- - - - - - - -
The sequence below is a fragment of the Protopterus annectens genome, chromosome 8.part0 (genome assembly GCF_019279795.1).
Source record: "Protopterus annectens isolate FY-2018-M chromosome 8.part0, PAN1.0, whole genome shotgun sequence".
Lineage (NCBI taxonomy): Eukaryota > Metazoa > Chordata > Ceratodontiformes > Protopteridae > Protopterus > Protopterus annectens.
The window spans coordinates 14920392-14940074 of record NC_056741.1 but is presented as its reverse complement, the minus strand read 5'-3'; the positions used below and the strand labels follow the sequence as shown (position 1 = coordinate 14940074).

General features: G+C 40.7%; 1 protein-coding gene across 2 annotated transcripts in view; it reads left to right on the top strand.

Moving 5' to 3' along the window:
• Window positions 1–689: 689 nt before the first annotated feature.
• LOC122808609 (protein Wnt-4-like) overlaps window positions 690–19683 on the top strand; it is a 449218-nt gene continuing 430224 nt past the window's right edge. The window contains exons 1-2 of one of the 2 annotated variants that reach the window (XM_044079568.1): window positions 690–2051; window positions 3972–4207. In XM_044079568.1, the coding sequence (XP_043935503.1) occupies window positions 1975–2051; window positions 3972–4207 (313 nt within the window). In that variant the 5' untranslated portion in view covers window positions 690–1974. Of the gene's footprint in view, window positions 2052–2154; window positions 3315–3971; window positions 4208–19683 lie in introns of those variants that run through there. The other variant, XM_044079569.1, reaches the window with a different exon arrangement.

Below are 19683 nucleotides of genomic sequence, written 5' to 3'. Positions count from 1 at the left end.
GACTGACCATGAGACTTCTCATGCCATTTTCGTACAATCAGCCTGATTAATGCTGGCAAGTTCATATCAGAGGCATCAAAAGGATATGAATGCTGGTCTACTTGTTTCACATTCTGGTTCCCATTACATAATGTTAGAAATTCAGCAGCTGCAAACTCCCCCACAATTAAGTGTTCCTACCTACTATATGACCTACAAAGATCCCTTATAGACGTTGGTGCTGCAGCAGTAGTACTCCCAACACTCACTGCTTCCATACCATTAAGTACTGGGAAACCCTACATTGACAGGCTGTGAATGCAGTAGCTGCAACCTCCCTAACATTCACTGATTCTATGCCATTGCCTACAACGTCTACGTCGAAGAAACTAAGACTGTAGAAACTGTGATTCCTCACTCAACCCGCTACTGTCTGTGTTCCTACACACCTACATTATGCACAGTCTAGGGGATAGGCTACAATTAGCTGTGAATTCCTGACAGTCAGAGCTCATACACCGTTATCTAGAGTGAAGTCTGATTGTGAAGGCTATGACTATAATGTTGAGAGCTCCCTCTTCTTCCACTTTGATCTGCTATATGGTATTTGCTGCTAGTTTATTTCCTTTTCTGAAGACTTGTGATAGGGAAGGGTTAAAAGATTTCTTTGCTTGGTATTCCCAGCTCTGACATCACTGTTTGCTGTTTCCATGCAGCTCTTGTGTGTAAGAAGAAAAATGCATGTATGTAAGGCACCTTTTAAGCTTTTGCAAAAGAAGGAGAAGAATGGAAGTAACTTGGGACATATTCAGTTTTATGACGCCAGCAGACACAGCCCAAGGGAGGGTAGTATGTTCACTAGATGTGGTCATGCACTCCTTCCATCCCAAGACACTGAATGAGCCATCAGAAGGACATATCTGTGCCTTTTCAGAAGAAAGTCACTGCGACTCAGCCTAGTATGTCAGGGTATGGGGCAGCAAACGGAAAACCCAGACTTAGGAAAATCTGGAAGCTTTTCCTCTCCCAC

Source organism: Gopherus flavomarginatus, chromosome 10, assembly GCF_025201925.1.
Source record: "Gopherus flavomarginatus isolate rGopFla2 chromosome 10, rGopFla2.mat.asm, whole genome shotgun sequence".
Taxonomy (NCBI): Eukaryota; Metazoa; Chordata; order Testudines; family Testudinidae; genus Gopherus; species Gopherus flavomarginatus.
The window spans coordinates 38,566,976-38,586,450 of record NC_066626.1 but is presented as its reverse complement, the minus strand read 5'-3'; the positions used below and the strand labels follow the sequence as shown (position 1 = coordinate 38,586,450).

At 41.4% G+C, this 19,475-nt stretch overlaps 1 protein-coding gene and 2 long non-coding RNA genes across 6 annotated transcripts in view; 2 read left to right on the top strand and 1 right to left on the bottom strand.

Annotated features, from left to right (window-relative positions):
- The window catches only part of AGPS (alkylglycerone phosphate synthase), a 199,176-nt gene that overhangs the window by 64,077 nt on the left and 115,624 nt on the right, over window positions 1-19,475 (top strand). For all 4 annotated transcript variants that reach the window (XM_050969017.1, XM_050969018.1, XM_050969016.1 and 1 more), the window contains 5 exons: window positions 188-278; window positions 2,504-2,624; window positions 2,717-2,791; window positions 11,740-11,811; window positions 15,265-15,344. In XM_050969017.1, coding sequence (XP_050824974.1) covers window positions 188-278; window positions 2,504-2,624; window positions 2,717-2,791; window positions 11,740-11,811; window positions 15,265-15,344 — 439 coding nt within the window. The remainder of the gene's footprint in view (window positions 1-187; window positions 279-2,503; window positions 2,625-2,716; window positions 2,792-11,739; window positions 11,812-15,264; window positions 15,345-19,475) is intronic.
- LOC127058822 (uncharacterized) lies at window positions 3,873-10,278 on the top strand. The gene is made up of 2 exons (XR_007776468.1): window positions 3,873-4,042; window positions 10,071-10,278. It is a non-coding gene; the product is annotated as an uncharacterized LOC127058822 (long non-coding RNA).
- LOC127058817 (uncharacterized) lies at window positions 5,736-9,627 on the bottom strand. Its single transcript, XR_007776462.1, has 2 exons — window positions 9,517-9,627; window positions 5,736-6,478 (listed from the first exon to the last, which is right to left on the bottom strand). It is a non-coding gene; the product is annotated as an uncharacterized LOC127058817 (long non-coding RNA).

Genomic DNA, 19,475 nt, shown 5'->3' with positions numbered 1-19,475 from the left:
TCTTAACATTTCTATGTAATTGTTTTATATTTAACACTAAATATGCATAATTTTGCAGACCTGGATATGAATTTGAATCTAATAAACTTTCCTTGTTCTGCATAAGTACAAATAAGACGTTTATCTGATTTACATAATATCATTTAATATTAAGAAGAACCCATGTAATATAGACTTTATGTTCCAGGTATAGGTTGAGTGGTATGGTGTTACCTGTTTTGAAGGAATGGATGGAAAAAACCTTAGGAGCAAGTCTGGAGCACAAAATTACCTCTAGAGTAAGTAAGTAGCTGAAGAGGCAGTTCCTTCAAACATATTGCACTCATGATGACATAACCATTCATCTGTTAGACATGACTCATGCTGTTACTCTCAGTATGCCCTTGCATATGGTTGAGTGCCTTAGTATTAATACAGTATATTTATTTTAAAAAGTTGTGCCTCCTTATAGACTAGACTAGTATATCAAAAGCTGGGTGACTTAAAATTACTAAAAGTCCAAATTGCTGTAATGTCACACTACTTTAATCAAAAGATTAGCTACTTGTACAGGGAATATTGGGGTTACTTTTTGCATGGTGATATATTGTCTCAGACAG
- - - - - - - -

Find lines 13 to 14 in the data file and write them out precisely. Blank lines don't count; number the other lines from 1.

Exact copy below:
Taxonomy (NCBI): Eukaryota; Metazoa; Chordata; order Testudines; family Testudinidae; genus Gopherus; species Gopherus flavomarginatus.
The window spans coordinates 38,566,976-38,586,450 of record NC_066626.1 but is presented as its reverse complement, the minus strand read 5'-3'; the positions used below and the strand labels follow the sequence as shown (position 1 = coordinate 38,586,450).